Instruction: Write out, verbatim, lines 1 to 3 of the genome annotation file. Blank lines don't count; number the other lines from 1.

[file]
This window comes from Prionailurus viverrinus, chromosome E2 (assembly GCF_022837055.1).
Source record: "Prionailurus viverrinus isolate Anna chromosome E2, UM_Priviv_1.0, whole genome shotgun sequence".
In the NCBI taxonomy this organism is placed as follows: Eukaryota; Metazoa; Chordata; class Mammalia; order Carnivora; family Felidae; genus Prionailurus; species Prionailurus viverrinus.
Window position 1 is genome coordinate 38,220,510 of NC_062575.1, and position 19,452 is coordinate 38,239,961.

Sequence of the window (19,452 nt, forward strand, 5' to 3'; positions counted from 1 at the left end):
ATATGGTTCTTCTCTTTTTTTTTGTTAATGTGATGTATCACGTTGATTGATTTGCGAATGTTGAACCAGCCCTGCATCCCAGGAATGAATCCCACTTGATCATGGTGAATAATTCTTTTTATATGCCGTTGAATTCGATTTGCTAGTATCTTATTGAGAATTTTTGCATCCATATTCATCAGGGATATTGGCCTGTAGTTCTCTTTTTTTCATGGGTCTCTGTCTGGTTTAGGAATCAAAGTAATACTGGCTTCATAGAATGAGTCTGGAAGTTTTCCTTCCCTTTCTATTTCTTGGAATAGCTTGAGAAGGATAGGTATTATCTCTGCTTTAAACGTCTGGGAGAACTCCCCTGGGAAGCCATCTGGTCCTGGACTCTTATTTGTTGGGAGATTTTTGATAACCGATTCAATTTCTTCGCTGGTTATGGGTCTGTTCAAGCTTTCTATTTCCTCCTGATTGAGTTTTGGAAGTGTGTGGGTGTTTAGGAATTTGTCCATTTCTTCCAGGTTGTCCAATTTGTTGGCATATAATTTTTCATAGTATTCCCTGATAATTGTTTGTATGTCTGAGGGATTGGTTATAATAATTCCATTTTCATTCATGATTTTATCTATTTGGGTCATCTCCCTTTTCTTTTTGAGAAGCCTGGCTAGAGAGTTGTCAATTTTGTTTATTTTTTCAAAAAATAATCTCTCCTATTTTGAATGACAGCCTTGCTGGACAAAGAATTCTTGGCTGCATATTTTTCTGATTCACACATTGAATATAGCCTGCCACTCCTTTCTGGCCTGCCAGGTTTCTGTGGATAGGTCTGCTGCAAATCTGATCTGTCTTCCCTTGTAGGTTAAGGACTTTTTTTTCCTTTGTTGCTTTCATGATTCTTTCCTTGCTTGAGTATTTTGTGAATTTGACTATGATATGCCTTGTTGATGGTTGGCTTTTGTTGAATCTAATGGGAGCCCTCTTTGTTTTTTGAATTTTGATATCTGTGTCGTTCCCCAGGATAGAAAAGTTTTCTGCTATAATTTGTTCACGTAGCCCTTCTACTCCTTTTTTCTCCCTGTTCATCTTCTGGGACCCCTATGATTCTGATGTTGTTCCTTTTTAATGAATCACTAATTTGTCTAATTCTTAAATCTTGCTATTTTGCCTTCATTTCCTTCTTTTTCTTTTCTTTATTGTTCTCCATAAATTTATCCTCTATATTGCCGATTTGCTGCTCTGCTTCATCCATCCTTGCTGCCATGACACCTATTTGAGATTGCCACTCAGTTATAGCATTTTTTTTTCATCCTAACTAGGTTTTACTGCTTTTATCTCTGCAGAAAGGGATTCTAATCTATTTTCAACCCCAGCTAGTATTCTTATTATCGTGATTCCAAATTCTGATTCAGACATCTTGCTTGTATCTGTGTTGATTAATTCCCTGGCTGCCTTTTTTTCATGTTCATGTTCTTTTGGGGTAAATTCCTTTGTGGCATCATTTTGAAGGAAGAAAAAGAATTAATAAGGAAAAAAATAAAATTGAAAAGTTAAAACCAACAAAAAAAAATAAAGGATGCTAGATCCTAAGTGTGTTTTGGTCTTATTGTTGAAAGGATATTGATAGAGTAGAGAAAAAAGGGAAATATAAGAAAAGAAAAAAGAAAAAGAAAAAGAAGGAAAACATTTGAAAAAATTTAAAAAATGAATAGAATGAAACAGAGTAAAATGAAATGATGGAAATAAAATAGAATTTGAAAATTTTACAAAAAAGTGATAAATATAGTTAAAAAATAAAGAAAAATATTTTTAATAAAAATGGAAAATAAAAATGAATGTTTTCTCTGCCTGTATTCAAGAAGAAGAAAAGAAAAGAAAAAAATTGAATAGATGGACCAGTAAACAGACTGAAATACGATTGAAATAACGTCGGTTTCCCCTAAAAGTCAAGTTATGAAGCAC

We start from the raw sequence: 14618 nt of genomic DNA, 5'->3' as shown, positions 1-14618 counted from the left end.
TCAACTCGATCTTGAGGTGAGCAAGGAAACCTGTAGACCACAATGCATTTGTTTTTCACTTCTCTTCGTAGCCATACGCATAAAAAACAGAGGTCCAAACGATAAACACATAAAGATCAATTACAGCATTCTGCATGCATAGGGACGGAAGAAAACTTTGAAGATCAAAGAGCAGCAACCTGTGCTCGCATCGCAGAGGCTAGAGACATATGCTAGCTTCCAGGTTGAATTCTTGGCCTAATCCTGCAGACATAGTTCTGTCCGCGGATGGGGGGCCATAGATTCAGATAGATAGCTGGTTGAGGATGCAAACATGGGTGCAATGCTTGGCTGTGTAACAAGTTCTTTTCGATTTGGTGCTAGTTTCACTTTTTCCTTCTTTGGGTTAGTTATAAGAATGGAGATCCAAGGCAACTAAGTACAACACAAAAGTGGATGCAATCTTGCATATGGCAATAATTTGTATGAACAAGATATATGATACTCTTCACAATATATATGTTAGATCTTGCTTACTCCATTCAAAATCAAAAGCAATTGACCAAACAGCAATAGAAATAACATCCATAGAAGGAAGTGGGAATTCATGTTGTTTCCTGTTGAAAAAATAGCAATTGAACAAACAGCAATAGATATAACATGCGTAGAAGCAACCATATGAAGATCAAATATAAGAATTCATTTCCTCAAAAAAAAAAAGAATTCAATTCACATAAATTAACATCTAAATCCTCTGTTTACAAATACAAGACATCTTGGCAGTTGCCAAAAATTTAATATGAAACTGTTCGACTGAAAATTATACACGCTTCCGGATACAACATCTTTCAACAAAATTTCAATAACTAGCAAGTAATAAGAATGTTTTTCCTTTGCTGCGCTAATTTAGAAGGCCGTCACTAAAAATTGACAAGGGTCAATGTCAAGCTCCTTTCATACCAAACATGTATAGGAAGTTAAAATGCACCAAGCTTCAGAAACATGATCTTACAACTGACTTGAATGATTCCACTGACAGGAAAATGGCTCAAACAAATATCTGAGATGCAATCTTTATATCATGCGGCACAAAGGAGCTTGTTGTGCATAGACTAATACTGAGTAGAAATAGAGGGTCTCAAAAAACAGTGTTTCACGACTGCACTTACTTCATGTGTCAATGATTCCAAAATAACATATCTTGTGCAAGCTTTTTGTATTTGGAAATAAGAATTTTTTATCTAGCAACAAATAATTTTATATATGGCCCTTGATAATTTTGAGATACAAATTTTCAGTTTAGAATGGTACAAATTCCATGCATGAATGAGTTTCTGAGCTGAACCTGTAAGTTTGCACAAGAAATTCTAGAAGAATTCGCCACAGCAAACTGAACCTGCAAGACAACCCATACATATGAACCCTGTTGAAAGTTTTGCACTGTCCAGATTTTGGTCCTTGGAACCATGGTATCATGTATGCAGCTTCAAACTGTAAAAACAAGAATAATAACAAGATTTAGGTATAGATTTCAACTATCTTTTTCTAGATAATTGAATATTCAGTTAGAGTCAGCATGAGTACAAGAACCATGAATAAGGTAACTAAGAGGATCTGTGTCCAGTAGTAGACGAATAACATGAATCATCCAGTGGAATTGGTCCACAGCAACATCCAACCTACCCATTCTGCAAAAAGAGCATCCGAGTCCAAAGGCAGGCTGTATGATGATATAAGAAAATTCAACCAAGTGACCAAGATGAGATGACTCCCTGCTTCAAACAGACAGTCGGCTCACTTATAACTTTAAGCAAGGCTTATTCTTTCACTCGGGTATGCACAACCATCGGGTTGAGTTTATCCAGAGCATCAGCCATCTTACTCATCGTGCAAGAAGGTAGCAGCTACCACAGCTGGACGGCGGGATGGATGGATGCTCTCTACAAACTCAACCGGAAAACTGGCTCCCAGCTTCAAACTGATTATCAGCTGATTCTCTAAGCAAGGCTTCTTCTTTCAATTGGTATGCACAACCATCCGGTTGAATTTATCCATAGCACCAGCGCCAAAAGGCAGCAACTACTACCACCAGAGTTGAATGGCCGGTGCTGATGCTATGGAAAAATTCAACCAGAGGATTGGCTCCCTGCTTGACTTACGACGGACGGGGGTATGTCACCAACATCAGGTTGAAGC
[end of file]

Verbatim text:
This window comes from Prionailurus viverrinus, chromosome E2 (assembly GCF_022837055.1).
Source record: "Prionailurus viverrinus isolate Anna chromosome E2, UM_Priviv_1.0, whole genome shotgun sequence".
In the NCBI taxonomy this organism is placed as follows: Eukaryota; Metazoa; Chordata; class Mammalia; order Carnivora; family Felidae; genus Prionailurus; species Prionailurus viverrinus.